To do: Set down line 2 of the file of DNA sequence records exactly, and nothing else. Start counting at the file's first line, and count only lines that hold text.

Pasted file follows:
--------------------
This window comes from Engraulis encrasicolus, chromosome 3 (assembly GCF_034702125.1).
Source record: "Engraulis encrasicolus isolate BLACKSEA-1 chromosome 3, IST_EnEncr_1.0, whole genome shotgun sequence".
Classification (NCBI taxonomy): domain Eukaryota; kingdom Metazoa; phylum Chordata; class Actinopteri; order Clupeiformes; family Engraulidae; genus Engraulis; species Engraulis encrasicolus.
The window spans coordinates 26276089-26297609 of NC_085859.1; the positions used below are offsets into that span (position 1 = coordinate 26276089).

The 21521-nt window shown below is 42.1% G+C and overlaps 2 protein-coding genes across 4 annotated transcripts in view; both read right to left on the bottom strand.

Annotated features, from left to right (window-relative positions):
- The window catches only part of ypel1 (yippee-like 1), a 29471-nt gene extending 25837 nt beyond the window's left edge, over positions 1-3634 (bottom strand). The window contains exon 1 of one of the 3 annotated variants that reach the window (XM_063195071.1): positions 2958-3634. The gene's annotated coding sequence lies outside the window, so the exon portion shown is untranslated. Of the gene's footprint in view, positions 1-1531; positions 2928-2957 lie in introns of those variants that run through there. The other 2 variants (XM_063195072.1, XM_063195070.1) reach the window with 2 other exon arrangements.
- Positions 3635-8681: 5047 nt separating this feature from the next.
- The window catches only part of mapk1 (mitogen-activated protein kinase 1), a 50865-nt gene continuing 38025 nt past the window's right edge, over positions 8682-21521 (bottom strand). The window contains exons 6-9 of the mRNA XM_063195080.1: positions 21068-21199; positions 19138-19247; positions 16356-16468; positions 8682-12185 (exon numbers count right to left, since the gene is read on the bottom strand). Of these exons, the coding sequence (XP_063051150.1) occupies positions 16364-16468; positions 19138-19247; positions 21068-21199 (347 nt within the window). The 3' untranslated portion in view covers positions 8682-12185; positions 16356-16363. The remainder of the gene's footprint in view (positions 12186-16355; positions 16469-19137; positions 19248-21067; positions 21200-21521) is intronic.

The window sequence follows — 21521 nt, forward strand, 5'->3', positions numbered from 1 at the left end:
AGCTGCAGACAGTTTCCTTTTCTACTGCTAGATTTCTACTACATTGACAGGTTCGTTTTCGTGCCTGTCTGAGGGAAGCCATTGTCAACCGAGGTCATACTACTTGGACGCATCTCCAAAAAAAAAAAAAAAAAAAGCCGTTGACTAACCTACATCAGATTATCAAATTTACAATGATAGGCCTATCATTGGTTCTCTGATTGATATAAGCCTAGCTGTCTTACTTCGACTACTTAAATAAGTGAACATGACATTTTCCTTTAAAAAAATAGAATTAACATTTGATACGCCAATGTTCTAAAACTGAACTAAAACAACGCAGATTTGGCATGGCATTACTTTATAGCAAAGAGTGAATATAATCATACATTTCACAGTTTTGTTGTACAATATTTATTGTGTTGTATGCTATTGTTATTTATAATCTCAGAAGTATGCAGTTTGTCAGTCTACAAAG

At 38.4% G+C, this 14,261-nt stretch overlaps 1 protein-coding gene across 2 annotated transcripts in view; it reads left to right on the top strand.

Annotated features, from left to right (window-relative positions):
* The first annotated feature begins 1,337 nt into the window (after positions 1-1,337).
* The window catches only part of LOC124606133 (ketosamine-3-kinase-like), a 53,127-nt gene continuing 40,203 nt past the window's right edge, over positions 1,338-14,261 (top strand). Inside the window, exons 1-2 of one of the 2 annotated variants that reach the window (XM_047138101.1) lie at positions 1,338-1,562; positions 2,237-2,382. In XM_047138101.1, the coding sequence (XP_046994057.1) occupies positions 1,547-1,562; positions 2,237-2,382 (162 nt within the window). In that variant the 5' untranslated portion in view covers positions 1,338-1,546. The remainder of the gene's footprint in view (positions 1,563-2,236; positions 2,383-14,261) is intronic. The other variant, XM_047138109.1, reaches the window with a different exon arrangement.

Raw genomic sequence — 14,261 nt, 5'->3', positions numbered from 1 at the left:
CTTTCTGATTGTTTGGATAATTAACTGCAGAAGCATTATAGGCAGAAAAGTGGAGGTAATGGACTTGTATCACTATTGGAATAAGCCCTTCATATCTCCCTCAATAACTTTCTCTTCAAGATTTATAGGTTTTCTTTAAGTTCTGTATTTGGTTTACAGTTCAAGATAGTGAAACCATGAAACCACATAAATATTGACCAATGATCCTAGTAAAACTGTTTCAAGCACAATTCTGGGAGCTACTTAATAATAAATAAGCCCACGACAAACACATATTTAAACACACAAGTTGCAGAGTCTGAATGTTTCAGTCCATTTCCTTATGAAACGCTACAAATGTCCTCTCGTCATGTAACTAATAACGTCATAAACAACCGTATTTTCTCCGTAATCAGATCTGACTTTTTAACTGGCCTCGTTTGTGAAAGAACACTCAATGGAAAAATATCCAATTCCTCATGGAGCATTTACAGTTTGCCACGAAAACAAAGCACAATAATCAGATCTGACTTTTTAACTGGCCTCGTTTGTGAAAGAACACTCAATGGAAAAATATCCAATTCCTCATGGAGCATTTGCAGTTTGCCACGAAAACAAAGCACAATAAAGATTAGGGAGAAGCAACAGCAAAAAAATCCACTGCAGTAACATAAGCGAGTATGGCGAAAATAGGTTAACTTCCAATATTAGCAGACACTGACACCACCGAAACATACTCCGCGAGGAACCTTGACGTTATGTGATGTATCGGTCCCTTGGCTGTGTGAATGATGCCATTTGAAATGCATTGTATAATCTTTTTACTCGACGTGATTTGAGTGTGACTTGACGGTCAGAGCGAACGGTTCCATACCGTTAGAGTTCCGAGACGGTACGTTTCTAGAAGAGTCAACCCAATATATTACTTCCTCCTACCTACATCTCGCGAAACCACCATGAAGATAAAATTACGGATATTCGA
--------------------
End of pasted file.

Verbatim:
Source record: "Engraulis encrasicolus isolate BLACKSEA-1 chromosome 3, IST_EnEncr_1.0, whole genome shotgun sequence".